Monday, October 29, 2012
Horii san says, "Wait two more weeks. They usually bloom around November 4th." While he talks, he cuts the bottom brown leaves. "This place used to be in the middle of rice paddies long ago, we didn't have this kind of problems."
"I see," I say, "the concrete underneath and your iron gate heat up too much during hot summer, and that burns leaves."
"Yes. Long ago, we used heavy clay pots, but now I'm old, I can't handle them."
"I see those are plastic pots. Clay must be better for controlling the temperature. My grandfather used to grow chrysanthemums, and he used clay pots."
"I just came back from hospital today after a week stay, and they are already in this mess. I fell ill last year during this time, and kept going back and forth from hospital multiple times. Maybe this is the last year."
"Please don't say that. The field of medicine has greatly improved. I hope your health will improve so that you can show next generation of your chrysanthemums next year."
These chrysanthemums are all the children of his last-year flowers. I don't know how old each flower is and their names, but he said he's been growing them for 15 years. So, some are probably 15 which is teen-ager. In Japan, kids reach legal adult age at 20. Next time I see him, I'll tell him that.
With his permission, I took Horii san's photos.
"I took some photos last year and made a blog. Many people from other countries are looking at my blog. I will create a new blog again with this photo of you this time. Next time I see you, I'll show you. Please live long life."
Wednesday, October 24, 2012
Yesterday, four Mashiko potters gathered at Tokyo Tech and had a panel discussion. The subject was on thoughts of creating arts.
Hamada Tomoo, a grandson of Hamada Shoji said he works from 8 am to 5 pm daily and experiments his artistic creation plus producing other products like other craft workers.
Matsuzaki Ken said he only makes what he wants the way he wants, and in the past, potters tend to regard firing itself beyond own technique, something beyond their control, but he regards his firing as his original creation. I thought what he said was very interesting. Firing has been almost like the act of god, but how many woods, how fast or slow the potter can add them to his fire, and I can even imagine many elements potters can vary. Firing must be very tiring. They have to babysit their kiln for three days and nights. They can’t sleep until they are all done. He also said to make his arts special; he changed his technique from using wheel to hand twist-and-form.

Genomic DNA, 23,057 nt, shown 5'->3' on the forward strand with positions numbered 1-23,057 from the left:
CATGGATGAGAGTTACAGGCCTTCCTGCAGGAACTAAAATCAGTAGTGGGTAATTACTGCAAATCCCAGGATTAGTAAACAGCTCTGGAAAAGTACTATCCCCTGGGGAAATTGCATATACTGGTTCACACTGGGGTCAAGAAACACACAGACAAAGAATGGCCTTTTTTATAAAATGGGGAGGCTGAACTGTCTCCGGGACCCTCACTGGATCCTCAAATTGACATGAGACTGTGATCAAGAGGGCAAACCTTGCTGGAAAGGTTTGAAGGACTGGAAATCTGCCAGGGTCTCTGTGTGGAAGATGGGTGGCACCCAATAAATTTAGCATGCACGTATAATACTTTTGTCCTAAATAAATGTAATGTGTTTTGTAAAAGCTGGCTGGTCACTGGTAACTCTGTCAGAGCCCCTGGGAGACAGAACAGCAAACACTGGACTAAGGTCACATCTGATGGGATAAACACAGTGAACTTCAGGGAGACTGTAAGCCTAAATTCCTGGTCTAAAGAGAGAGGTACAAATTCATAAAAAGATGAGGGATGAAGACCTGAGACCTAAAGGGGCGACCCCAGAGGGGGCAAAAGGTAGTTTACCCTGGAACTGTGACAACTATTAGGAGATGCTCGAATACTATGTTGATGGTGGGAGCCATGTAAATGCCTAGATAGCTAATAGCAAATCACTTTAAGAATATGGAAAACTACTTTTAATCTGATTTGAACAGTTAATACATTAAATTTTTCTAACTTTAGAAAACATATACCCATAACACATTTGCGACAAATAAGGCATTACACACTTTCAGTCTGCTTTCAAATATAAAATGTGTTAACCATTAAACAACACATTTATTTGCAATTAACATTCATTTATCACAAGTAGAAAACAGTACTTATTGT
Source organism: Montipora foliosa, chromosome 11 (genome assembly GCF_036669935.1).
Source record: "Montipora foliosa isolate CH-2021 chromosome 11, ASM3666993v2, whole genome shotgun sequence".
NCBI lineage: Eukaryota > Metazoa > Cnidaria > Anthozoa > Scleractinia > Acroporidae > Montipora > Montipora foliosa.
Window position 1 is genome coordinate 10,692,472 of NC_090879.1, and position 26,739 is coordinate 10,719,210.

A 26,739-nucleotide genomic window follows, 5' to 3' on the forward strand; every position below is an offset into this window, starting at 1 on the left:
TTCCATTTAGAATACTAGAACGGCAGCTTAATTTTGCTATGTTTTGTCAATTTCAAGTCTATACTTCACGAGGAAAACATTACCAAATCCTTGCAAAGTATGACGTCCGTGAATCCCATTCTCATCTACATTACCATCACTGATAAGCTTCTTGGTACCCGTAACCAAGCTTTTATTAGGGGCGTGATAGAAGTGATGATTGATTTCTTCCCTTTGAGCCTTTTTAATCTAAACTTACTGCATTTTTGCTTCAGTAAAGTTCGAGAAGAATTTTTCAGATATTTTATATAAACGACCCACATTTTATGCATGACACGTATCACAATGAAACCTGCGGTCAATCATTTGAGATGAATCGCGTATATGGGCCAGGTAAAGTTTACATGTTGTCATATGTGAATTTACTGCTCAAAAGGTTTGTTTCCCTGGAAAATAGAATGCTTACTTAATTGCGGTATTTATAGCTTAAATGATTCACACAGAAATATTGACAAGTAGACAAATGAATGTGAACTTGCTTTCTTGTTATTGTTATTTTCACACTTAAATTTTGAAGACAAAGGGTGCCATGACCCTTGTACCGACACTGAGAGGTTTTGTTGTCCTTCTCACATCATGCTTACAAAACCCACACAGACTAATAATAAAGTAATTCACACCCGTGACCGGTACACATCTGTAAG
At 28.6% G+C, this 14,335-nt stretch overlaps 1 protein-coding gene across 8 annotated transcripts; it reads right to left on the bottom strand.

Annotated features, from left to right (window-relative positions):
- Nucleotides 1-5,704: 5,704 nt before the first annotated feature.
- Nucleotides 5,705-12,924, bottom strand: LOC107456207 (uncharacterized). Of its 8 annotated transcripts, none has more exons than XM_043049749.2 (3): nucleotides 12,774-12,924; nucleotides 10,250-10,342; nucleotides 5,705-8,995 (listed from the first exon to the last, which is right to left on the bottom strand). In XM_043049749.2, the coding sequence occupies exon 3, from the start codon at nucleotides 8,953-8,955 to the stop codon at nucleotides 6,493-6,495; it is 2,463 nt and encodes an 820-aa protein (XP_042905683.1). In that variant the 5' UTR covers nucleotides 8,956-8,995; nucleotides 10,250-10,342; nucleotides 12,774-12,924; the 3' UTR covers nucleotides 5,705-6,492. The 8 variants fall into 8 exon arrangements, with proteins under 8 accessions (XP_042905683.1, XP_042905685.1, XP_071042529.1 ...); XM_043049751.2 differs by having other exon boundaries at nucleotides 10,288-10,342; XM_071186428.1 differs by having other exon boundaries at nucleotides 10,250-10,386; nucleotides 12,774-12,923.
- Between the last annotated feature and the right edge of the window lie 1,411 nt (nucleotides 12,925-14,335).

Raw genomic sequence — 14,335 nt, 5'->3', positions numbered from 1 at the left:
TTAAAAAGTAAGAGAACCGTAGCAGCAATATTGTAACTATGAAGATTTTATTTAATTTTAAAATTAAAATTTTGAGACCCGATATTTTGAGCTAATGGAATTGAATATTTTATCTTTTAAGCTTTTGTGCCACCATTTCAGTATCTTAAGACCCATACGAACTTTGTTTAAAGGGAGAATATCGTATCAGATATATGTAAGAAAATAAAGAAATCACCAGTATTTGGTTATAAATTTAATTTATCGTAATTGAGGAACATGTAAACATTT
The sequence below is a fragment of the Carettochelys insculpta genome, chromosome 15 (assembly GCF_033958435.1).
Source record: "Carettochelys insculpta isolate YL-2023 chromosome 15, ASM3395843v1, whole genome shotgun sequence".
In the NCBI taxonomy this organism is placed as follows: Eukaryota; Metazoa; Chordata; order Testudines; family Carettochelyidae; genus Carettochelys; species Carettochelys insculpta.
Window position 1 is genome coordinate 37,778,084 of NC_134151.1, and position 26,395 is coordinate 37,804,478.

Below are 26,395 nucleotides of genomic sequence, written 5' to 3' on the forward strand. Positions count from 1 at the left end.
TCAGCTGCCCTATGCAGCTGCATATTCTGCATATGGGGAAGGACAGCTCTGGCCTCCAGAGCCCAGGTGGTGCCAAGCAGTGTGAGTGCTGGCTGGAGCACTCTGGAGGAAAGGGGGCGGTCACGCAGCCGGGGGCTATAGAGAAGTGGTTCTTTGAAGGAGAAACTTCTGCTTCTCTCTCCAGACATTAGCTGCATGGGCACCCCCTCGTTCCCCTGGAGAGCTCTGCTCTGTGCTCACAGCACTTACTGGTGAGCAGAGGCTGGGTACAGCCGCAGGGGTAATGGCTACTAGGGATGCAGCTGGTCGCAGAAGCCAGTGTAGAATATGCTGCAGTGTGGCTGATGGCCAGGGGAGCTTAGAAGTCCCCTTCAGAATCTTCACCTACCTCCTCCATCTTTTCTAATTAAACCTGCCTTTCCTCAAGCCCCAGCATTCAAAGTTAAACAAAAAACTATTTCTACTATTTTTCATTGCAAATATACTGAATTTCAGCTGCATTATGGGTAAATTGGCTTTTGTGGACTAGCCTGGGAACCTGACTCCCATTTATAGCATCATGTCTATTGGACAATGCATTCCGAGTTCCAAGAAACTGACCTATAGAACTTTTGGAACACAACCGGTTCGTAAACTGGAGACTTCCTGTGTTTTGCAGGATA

Murata Hiroshi was the only Tokyo Tech graduate turned a Mashiko artist not only out of the four panelists, but since Hamada Shoji. He talked examining one word at a time about his thoughts. He talked the least among the four, and I thought he was like my father.
Harvey Young is an American artist from Chicago. He said his large plates were all destroyed in a few minutes when Mashiko was hit by the earthquake a year ago. We hear a lot about Northeast's devastation, but many other places were also affected like Mashiko. Harvey replied straightforwardly yes to the question, "Do you think of how you can sell well when you make potteries?" He also said he thinks about how well his customers can use his products. The first time his sensei, Mr. Seto, asked Harvey if he remembered how it was like when he sucked his thumb as a child. Mr. Seto said, "Make it like that." His words had a great influence on his pottery career.